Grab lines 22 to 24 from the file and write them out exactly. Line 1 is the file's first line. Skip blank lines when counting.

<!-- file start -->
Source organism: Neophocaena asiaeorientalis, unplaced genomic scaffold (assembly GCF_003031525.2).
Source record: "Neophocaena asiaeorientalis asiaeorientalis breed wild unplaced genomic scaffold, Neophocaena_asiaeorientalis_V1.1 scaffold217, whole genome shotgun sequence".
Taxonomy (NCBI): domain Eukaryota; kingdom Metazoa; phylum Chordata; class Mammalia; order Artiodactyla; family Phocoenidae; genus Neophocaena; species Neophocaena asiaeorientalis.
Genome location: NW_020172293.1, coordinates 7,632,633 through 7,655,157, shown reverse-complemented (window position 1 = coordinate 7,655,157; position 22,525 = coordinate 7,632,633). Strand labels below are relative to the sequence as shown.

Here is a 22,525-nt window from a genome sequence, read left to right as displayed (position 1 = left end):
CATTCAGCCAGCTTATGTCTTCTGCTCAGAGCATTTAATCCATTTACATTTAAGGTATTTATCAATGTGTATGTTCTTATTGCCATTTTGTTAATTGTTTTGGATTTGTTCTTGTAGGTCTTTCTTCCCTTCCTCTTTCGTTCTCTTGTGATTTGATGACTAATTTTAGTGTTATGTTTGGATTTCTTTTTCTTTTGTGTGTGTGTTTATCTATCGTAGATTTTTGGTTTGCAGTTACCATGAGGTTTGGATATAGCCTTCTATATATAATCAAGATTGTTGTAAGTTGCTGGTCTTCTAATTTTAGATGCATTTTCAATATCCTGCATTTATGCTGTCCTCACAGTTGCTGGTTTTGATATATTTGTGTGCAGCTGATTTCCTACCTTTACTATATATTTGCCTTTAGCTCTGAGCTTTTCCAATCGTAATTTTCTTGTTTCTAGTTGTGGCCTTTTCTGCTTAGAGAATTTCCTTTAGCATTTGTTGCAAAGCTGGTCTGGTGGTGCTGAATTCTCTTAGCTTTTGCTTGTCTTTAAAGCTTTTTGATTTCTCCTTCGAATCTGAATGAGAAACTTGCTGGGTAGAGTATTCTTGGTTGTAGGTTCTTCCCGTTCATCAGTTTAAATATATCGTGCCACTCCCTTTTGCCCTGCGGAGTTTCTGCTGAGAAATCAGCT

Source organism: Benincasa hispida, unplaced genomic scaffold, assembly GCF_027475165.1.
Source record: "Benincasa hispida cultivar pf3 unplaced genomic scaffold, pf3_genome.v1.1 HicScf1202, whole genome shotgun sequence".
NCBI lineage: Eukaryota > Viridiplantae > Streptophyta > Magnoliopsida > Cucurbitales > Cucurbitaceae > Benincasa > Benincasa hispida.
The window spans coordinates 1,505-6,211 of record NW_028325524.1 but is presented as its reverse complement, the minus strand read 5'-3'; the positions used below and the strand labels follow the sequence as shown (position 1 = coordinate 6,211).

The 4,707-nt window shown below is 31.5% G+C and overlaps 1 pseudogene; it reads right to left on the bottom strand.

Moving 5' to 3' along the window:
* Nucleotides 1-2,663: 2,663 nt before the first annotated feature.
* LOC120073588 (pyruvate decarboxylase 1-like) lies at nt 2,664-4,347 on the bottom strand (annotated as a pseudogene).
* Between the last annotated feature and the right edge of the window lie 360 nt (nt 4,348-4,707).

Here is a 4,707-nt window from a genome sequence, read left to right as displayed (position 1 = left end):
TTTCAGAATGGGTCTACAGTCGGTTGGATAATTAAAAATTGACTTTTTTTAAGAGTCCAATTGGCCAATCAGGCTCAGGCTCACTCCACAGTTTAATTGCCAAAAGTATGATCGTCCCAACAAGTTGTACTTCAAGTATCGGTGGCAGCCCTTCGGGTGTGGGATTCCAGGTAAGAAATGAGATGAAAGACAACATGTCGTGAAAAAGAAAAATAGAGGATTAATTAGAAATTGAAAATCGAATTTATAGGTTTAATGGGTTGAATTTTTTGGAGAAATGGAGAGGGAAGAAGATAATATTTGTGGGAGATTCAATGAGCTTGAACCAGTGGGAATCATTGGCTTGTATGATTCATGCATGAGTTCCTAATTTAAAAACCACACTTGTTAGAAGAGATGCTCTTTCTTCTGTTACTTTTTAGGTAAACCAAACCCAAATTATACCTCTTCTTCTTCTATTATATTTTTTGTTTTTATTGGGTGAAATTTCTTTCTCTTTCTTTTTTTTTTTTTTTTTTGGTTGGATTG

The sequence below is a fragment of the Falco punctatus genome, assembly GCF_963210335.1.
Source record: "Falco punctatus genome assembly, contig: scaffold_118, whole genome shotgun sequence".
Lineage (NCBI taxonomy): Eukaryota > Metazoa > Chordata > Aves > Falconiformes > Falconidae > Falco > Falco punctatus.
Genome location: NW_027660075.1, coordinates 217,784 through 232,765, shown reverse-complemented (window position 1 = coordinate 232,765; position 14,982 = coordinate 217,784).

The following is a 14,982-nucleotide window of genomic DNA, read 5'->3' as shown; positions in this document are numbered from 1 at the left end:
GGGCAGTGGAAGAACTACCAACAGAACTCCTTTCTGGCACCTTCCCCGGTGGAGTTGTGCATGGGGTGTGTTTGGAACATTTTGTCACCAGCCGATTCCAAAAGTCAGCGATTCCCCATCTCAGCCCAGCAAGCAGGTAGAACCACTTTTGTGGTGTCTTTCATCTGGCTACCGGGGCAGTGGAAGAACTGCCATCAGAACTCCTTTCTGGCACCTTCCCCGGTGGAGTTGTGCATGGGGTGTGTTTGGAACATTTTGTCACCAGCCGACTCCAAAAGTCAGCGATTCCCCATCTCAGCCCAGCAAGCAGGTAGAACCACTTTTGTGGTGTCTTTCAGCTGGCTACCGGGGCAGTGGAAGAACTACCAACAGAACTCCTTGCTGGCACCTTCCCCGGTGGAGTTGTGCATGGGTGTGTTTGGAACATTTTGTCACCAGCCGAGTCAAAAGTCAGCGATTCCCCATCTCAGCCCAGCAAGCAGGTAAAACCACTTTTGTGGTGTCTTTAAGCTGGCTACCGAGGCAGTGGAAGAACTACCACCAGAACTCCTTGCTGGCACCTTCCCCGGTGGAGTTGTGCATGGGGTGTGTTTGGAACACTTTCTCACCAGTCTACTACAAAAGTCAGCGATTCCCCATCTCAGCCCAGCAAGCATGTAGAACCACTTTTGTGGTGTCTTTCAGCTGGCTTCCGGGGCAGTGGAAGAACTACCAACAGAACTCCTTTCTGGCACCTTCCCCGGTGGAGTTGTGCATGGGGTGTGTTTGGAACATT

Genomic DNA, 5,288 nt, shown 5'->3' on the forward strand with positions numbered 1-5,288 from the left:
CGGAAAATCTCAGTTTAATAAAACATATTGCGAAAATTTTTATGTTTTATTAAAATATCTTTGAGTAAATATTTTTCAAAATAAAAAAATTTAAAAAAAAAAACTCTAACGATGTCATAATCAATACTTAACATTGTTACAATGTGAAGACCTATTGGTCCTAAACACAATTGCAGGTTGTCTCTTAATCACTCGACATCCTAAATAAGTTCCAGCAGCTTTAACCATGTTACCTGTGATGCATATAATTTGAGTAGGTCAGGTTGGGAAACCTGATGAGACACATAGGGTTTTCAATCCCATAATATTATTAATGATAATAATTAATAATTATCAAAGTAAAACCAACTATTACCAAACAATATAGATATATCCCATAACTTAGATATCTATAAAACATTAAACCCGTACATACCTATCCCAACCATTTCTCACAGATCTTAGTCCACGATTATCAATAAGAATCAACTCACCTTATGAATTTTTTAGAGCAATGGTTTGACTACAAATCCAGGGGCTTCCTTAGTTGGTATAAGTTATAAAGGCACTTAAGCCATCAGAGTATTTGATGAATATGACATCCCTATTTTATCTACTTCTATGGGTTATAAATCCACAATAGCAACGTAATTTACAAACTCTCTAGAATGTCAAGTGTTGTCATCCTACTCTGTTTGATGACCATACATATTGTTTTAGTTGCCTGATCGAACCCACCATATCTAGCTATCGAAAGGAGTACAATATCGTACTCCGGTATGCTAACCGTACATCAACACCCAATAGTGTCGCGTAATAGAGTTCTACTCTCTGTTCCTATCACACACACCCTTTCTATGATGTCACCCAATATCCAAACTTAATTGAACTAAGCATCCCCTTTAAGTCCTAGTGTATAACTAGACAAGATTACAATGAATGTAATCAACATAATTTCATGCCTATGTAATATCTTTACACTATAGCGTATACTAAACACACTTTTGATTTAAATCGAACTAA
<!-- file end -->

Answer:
The following is a 14,982-nucleotide window of genomic DNA, read 5'->3' as shown; positions in this document are numbered from 1 at the left end:
GGGCAGTGGAAGAACTACCAACAGAACTCCTTTCTGGCACCTTCCCCGGTGGAGTTGTGCATGGGGTGTGTTTGGAACATTTTGTCACCAGCCGATTCCAAAAGTCAGCGATTCCCCATCTCAGCCCAGCAAGCAGGTAGAACCACTTTTGTGGTGTCTTTCATCTGGCTACCGGGGCAGTGGAAGAACTGCCATCAGAACTCCTTTCTGGCACCTTCCCCGGTGGAGTTGTGCATGGGGTGTGTTTGGAACATTTTGTCACCAGCCGACTCCAAAAGTCAGCGATTCCCCATCTCAGCCCAGCAAGCAGGTAGAACCACTTTTGTGGTGTCTTTCAGCTGGCTACCGGGGCAGTGGAAGAACTACCAACAGAACTCCTTGCTGGCACCTTCCCCGGTGGAGTTGTGCATGGGTGTGTTTGGAACATTTTGTCACCAGCCGAGTCAAAAGTCAGCGATTCCCCATCTCAGCCCAGCAAGCAGGTAAAACCACTTTTGTGGTGTCTTTAAGCTGGCTACCGAGGCAGTGGAAGAACTACCACCAGAACTCCTTGCTGGCACCTTCCCCGGTGGAGTTGTGCATGGGGTGTGTTTGGAACACTTTCTCACCAGTCTACTACAAAAGTCAGCGATTCCCCATCTCAGCCCAGCAAGCATGTAGAACCACTTTTGTGGTGTCTTTCAGCTGGCTTCCGGGGCAGTGGAAGAACTACCAACAGAACTCCTTTCTGGCACCTTCCCCGGTGGAGTTGTGCATGGGGTGTGTTTGGAACATT

Genomic DNA, 5,288 nt, shown 5'->3' on the forward strand with positions numbered 1-5,288 from the left: